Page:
What is Endometriosis?
Endometriosis is a condition where the lining of the uterus (called the endometrium) grows in other areas outside of the uterus. It responds to the body’s hormones in the same way as the endometrium within the uterus, and therefore bleeding can occur at these sites during your period. This can cause inflammation and pain, and in severe cases, damage to tissues and scarring. If it occurs around or in the ovaries, then cysts can develop known as endometriomas or chocolate cysts.
What Are the Chances of Having Endometriosis?
Endometriosis is one of the most common gynaecological conditions, but not everyone who has it has problems getting pregnant. It is estimated to affect between 10-15% of women who visit the doctor about a female medical problem. Of those 10-15%, between 30-40% will have difficulty conceiving.
It is not known what causes endometriosis, but it is known that its persistence and spread is dependent upon hormone release from the ovaries. It is therefore found almost exclusively in women of reproductive age.
Women with endometriosis have extremely variable symptoms. The most common symptom is painful periods which may not respond to simple painkillers, sometimes to the extent that women have to take time off work due to the pain.
The abnormal lining can grow in multiple places throughout the body, and some women find that they get bleeding from the rectum, umbilicus or urinary tract during their periods.
Other symptoms include pelvic pain at times other than during your period and pain during sex.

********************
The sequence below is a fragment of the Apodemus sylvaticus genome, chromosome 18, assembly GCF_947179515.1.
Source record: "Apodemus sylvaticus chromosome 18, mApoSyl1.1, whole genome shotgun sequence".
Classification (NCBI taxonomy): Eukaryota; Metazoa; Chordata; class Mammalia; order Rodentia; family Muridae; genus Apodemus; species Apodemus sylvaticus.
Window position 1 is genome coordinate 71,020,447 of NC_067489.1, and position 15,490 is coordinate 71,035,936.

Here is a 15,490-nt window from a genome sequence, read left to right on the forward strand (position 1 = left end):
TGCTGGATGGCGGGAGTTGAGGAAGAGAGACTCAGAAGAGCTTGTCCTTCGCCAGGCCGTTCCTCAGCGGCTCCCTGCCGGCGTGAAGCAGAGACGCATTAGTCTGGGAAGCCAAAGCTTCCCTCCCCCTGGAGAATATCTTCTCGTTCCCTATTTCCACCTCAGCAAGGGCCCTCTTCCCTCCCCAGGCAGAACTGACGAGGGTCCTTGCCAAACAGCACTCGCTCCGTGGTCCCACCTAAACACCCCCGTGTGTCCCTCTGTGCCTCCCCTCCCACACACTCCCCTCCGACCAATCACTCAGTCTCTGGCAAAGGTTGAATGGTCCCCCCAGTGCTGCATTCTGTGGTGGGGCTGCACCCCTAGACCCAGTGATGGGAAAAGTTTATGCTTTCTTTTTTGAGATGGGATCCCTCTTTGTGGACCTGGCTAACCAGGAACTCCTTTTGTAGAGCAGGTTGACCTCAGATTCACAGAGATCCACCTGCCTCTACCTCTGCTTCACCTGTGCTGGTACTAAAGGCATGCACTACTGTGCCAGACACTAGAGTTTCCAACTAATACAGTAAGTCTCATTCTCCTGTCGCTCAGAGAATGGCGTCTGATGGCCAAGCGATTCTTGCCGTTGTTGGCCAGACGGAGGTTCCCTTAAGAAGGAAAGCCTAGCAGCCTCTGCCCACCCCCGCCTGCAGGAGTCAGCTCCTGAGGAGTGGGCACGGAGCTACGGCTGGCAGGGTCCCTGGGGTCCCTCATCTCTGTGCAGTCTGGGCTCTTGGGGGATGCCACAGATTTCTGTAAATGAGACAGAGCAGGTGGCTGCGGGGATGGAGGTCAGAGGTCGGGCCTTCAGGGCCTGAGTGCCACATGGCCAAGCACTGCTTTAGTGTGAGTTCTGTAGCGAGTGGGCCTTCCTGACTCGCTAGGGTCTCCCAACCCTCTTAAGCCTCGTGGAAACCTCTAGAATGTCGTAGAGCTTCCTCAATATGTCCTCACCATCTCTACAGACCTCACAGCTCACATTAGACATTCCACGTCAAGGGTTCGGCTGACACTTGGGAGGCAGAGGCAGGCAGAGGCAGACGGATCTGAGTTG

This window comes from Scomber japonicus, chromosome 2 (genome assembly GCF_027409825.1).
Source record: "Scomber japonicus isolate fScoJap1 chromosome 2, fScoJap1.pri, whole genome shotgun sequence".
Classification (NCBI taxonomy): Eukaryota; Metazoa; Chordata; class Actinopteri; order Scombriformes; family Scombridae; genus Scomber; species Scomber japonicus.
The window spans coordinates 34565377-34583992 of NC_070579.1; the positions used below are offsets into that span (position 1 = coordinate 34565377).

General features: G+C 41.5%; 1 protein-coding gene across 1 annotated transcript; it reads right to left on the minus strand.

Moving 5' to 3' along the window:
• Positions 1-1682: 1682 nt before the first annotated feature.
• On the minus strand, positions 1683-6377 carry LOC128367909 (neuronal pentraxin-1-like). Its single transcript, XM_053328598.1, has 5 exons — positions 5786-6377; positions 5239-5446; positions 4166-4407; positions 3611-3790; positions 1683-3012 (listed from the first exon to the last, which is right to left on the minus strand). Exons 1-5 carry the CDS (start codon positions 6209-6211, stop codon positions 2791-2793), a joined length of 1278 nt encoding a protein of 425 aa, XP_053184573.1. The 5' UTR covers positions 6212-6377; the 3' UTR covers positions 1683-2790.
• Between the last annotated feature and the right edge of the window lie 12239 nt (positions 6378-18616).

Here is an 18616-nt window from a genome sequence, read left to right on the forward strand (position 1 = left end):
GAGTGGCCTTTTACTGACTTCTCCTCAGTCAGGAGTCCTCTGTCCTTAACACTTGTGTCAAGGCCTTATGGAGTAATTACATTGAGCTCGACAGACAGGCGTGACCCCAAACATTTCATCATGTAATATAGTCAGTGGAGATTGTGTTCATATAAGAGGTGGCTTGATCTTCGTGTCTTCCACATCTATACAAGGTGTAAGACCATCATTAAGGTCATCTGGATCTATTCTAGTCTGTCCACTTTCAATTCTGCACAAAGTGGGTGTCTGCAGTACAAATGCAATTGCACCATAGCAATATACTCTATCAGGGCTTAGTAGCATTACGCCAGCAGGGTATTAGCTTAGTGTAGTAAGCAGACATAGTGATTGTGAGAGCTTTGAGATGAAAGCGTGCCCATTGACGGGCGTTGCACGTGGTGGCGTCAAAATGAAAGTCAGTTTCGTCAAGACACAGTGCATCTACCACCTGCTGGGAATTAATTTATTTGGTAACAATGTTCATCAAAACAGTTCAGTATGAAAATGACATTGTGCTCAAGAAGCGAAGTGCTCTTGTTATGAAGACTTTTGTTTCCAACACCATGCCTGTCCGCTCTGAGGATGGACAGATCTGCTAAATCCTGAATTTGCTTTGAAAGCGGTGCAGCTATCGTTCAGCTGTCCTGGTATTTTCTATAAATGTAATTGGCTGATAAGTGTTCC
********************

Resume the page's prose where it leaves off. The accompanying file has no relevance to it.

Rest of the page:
However, up to 25% of women do not get symptoms at all, and the diagnosis is only made as a coincidental finding when investigating for other reasons, such as for unexplained infertility.
If you are experiencing the signs and symptoms of endometriosis, make an appointment to see your doctor after unsuccessfully trying to get pregnant for 6 months or more.
Diagnosis can only really be made during laparoscopic surgery. This is keyhole surgery which allows visualisation of the pelvic organs and thus the areas of endometrial tissue outside of the uterus. This also allows for treatment of some of these lesions through cautery (burning off the affected tissue) or laser treatment.
Ultrasound scans are not usually helpful in the diagnosis, but can detect ovarian cysts such as chocolate cysts which are almost only found in endometriosis.
Treatment is dependent on how it affects you. In severe cases, where scar tissue causes blockage of the fallopian tubes or cysts damage the ovaries, surgery can remove endometrial tissue, unblock tubes and drain or remove large cysts. Some studies show that this can double the chances of getting pregnant.
In milder cases, the cause of the fertility problem is not always clear, and there is no specific type of fertility treatment which is always used. However medications that stimulate ovulation can be effective, as can IVF.
Where the woman is not currently trying to conceive, there are various options such as anti-inflammatory painkillers, the contraceptive pill, and hormone medications to suppress ovulation.